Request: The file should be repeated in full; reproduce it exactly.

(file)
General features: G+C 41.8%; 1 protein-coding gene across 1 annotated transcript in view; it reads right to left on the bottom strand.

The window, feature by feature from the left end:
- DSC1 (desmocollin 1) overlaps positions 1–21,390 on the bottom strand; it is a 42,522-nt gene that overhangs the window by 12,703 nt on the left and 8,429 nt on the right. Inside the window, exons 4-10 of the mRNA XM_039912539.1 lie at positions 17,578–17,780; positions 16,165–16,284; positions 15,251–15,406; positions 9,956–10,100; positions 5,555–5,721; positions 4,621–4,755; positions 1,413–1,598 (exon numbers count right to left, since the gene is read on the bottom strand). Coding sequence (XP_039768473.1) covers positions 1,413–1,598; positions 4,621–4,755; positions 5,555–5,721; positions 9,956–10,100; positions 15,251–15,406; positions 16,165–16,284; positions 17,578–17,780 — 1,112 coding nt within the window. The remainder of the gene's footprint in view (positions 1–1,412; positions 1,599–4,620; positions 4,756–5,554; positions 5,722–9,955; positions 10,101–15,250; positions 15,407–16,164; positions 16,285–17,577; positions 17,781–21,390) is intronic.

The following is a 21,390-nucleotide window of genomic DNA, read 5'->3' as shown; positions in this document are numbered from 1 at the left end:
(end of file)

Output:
General features: G+C 41.8%; 1 protein-coding gene across 1 annotated transcript in view; it reads right to left on the bottom strand.

The window, feature by feature from the left end:
- DSC1 (desmocollin 1) overlaps positions 1–21,390 on the bottom strand; it is a 42,522-nt gene that overhangs the window by 12,703 nt on the left and 8,429 nt on the right. Inside the window, exons 4-10 of the mRNA XM_039912539.1 lie at positions 17,578–17,780; positions 16,165–16,284; positions 15,251–15,406; positions 9,956–10,100; positions 5,555–5,721; positions 4,621–4,755; positions 1,413–1,598 (exon numbers count right to left, since the gene is read on the bottom strand). Coding sequence (XP_039768473.1) covers positions 1,413–1,598; positions 4,621–4,755; positions 5,555–5,721; positions 9,956–10,100; positions 15,251–15,406; positions 16,165–16,284; positions 17,578–17,780 — 1,112 coding nt within the window. The remainder of the gene's footprint in view (positions 1–1,412; positions 1,599–4,620; positions 4,756–5,554; positions 5,722–9,955; positions 10,101–15,250; positions 15,407–16,164; positions 16,285–17,577; positions 17,781–21,390) is intronic.

The following is a 21,390-nucleotide window of genomic DNA, read 5'->3' as shown; positions in this document are numbered from 1 at the left end: